BebelandLuxemburgNotes - Bebel and Luxemburg selected...

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Bebel and Luxemburg, selected writings Bebel contests: “Man is the real human being according to numerous passages in the Bible, and both the English and French languages furnish proofs of this conception, since the word “man” denotes both male and human being. When speaking of the people we usually think of men only. Woman is a factor of slight importance, and man is her master. Men generally consider this state of affairs quite proper, and the majority of women still accept it as a divine ordinance.” As to women’s oppression as a socialist issue: “Regardless of the question whether woman is oppressed as a proletarian, we must recognize that in this world of private property she is oppressed as a sex being. On all sides she is hemmed in by restrictions and obstacles unknown to the man. Many things a man may do she is prohibited from doing; many social rights and privileges enjoyed by him, are considered a fault or a crime in her case. She suffers both socially and as a sex being.” As to sexual life: “We may say that the manner in which the natural desires of the sexes are expressed, both in their organic and physical development, in form and in character, marks the degree of perfection of a human being, be it man or woman.” But the results of sexual life in an oppressive condition, including children that fall as a responsibility on the woman alone, render its status as a foundation for ‘creative life’ moot. In fact: “Also suicide is more frequent among those widowed or divorced men and women who are childless. Among the unmarried women who are driven to suicide between the 21st and 30th year, there are many who have been betrayed in love or have “gone wrong.” Statistics show that an increase of illegal births is generally accompanied by an increase of female suicides. The rate of female suicides between the 16th and 21st year is exceptionally high, which also points to the conclusion that ungratified sexual impulse, love-sorrow, secret pregnancy or the deceit of men constitute frequent causes.” So the question becomes: “The question now presents itself: Does society fulfill the demands for a rational mode of life, especially in the woman’s case? If it does not, we are confronted by a second question: Can society fulfill them? If this question also must be answered in the negative, a third question ensues: How can they be fulfilled?” Marriage is the first target of inquiry: “Monogamic marriage as has been sufficiently shown, is the outcome of the system of gain and property that has been established by bourgeois society, and therefore undoubtedly forms one of its basic principles. But whether it is adapted to natural needs and to a healthy development of human society is a different question. We will show that this marriage, which depends upon the bourgeois system of property, is a more or less forced relation, having many disadvantages, and frequently fulfilling its purpose only insufficiently or not at all. We will, furthermore, show that it is a social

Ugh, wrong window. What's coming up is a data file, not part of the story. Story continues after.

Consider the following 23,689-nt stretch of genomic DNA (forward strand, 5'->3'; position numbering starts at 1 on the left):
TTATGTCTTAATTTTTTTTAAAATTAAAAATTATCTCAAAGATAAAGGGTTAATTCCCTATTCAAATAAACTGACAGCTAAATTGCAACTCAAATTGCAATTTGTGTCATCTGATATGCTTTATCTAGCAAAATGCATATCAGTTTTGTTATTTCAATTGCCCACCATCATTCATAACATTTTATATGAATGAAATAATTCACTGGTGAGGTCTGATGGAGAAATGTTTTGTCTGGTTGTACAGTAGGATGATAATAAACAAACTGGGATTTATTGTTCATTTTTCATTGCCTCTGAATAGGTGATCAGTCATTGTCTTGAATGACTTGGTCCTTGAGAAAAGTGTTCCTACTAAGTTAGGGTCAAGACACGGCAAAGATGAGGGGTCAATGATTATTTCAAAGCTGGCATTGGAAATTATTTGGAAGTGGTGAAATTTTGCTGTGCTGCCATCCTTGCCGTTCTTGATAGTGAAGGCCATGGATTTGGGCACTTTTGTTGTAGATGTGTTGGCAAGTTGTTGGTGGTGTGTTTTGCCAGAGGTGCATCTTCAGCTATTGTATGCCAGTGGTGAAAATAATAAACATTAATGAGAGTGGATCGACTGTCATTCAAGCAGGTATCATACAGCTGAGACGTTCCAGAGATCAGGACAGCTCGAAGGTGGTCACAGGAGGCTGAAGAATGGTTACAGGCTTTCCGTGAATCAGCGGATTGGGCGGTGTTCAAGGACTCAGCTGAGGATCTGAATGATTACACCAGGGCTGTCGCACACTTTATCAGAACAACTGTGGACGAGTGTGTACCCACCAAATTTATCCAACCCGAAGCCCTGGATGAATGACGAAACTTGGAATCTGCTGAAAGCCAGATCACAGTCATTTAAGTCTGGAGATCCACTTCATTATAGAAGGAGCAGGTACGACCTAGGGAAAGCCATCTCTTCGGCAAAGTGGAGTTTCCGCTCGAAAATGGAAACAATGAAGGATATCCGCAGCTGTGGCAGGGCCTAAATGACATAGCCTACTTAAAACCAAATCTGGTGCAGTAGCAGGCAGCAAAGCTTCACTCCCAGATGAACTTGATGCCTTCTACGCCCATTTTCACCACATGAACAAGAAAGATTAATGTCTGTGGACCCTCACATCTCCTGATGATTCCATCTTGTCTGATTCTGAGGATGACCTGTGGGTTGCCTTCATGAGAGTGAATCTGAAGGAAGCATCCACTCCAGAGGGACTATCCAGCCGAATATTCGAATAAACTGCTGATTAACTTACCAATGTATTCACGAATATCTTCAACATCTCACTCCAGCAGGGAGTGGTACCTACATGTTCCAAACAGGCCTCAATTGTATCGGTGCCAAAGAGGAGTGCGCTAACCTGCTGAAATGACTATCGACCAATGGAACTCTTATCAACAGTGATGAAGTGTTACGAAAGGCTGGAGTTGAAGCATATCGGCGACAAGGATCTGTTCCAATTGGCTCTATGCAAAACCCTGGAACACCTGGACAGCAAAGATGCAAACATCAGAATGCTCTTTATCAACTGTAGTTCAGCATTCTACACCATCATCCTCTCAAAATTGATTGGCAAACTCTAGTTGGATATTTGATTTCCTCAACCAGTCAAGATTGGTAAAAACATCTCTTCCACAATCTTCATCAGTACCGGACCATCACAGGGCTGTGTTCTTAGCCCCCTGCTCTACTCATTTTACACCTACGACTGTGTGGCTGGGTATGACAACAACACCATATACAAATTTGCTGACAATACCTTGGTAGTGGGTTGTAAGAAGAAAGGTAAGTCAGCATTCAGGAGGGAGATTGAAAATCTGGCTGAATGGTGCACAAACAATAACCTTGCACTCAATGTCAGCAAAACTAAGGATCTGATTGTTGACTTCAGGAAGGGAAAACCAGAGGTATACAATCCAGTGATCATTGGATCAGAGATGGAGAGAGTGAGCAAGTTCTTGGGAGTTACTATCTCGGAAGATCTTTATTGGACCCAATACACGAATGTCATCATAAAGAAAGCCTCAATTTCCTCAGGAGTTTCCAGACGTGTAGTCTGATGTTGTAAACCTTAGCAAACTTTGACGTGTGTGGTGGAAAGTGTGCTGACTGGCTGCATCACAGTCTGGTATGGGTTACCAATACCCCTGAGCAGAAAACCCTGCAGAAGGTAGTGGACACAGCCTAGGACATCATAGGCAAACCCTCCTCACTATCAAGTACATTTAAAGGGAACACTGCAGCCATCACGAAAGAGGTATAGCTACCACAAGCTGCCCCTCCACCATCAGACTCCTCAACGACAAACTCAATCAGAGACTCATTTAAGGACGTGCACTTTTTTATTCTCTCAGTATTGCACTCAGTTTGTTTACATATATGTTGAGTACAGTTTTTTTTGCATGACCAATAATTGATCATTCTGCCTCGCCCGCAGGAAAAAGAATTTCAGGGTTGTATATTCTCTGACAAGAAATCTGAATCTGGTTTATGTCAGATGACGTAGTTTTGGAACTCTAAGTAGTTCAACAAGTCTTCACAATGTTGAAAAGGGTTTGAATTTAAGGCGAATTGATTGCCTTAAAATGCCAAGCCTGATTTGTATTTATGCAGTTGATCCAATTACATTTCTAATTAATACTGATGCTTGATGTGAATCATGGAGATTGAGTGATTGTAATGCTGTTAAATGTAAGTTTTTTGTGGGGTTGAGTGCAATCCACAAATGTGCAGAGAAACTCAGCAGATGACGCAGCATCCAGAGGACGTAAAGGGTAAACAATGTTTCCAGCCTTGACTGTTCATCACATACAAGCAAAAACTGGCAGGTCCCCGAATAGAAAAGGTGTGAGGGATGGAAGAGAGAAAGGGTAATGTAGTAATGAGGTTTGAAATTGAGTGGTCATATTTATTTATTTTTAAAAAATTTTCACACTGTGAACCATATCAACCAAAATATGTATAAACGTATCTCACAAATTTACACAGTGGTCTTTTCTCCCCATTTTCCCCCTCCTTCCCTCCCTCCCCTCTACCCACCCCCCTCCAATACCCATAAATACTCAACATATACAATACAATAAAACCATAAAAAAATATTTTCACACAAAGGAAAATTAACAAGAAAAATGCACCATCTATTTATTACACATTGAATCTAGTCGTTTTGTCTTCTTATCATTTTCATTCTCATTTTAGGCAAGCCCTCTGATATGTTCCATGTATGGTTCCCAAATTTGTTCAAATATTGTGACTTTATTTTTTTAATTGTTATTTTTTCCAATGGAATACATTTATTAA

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This note was uploaded on 12/20/2010 for the course POLI SCI 365 taught by Professor Buzby during the Spring '10 term at Rutgers.

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BebelandLuxemburgNotes - Bebel and Luxemburg selected...

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